The quest to hit .400 is not a private journey. The Atlanta Braves' Chipper Jones is learning that each day.
The Braves begin a three-game series with the Angels tonight, with Jones dragging a gaudy .414 batting average with him. He has not spent a day under .400 since April 12, and the media weight, with those can-he-do-it questions, gets a little heavier every day.
"It's still so early," Jones said. "We get into August and September and somebody's hitting .400, I think that's when you can start talking about it and start following them, but there's still a lot more baseball to play before we get to that point."
Maybe so. But with so little buzz around the meandering Braves (32-35), reporters make a beeline for the third baseman's cubicle. Can he maintain the pace? Will he stay healthy enough? Is it even possible to do it? All are questions that are a part of Jones' day, every day.
"Sure you can hit .400 in this day and age," said Tony Gwynn, who was hitting .394 in 1994, when the season was wiped out by a strike. "Why not? Hitting .400 is about giving yourself an opportunity every time you go up there and not wasting an at-bat. Chipper has been able to do that and remain his team's top run producer, which is amazing."
If Jones, 36, were to achieve the feat, he would be the oldest .400 hitter ever, surpassing Ty Cobb, who was 35 in 1922 when he hit .401.
Ted Williams was the last player to hit .400, when he hit .406 in 1941. Even he knew the pressures involved, often saying, "I hope somebody hits .400 soon. Then people can start pestering that guy with questions about the last guy to hit .400."
The pestering has begun with Jones. Each stop brings more questions and the interest will only grow as long as he toes the .400 line. Reporters from Sports Illustrated and the New York Times have already found their way into the Braves' clubhouse.
"Unfortunately, you hear about it 24-7," said the Dodgers' Nomar Garciaparra, who took a .400 average into July while with the Boston Red Sox in 2000. "You're constantly hounded. It takes away from your goal, which is to win games.
"I remember telling guys, 'If somebody wants to ask me about my freaking average, you can just walk away.' I just wanted to win."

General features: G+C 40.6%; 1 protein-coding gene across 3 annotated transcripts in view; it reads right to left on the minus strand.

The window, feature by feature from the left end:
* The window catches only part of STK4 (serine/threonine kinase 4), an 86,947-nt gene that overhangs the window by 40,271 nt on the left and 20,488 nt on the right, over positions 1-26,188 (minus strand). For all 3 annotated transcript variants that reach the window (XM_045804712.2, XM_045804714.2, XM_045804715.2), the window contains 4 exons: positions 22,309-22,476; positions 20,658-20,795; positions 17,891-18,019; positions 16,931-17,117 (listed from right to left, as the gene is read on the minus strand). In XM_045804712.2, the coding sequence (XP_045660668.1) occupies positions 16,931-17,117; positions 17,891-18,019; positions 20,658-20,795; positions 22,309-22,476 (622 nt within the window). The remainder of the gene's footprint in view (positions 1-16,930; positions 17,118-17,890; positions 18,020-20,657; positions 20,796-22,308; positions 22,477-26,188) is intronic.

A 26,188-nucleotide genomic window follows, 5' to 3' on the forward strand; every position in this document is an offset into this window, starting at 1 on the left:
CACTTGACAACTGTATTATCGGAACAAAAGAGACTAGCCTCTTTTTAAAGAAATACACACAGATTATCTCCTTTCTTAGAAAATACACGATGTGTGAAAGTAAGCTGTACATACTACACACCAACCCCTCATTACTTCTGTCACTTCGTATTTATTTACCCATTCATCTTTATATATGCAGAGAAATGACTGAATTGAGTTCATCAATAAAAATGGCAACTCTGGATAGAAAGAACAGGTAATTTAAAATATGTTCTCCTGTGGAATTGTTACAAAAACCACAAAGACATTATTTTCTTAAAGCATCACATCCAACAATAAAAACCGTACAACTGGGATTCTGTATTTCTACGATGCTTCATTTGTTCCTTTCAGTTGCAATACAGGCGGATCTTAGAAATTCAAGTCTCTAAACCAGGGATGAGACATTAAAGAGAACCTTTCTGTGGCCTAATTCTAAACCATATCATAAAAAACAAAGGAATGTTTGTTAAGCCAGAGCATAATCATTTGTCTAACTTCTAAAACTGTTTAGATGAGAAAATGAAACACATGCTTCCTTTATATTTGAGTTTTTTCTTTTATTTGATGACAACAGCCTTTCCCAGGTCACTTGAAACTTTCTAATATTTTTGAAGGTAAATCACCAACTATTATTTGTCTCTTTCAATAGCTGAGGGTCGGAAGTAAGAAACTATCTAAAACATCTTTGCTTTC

That season, Garciaparra was over .400 after the first game of a doubleheader on July 20 but dropped below in the second game. He finished at .372 to win his second consecutive batting title.
Garciaparra is one of seven players who were hitting .400 after July 5 since 1980, according to STATS LLC. The most prominent on that list is former Kansas City Royals third baseman George Brett, who was batting .400 after a Sept. 19 game. Nagging injuries took their tool and Brett finished at .390.
There have been others who flirted with .400, including Rod Carew, who hit .388 with the Minnesota Twins in 1977. Gwynn, at the age of 34, made the last serious run at the mark before the strike robbed him of the opportunity.
"I think about that season all the time, more now that I'm retired," said Gwynn, now San Diego State's baseball coach. "I get more confident about it. Back in 1995 and 1996, people would ask me and I'd say, 'Well, I was swinging pretty good.' Now there is no question I would have done it."
Jones, though, won't compare himself to Gwynn.
"Well, he was a freak of nature, so I don't put myself in the same class as Tony," Jones said. "I think if there were one pure hitter who could do it, it would be him."
Still, Jones is making his case. He went 11 for 19 last week, hitting his 400th career home run, third most among switch hitters.
"That's just crazy what Chipper is doing," Angels outfielder Torii Hunter said. "He's got a chance, as long as he stays healthy."
Jones says his batting has improved with age. "I'm just smarter. I do a lot more homework," he said. "I know what pitchers I can do optimum damage against. I know what guys it doesn't suit me to try to go deep [against]."
But his body has logged plenty of miles. Jones was reduced to pinch-hitting duties after suffering a slight quadriceps tear in his right thigh.
"I remember Ted Williams said to me, 'If I knew hitting .400 would be such big deal, I would have done it more often,' " Gwynn said. "I laughed, but then I thought about it. When he did it in 1941, it had been done recently. It wasn't as big a deal. It has been so long now, that we all go ga-ga in June, like we're doing with Chipper."
Times staff writer Bill Shaikin contributed to this report.
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Players hitting .400+ through games of June 12, since 1956 (minimum 3.1 plate appearances per game). The Angels begin a three-game series at home with Atlanta tonight:
*--* Year Player Team Avg. 1959 Hank Aaron Braves 411 1975 Rod Carew Twins 405 1983 Rod Carew Angels 411 1993 John Olerud Blue Jays 400 1994 Paul O'Neill Yankees 417 1997 Larry Walker Rockies 409 1999 Tony Fernandez Blue Jays 401 2008 Chipper Jones Braves 414 *--*
Source: STATS LLC
Los Angeles Times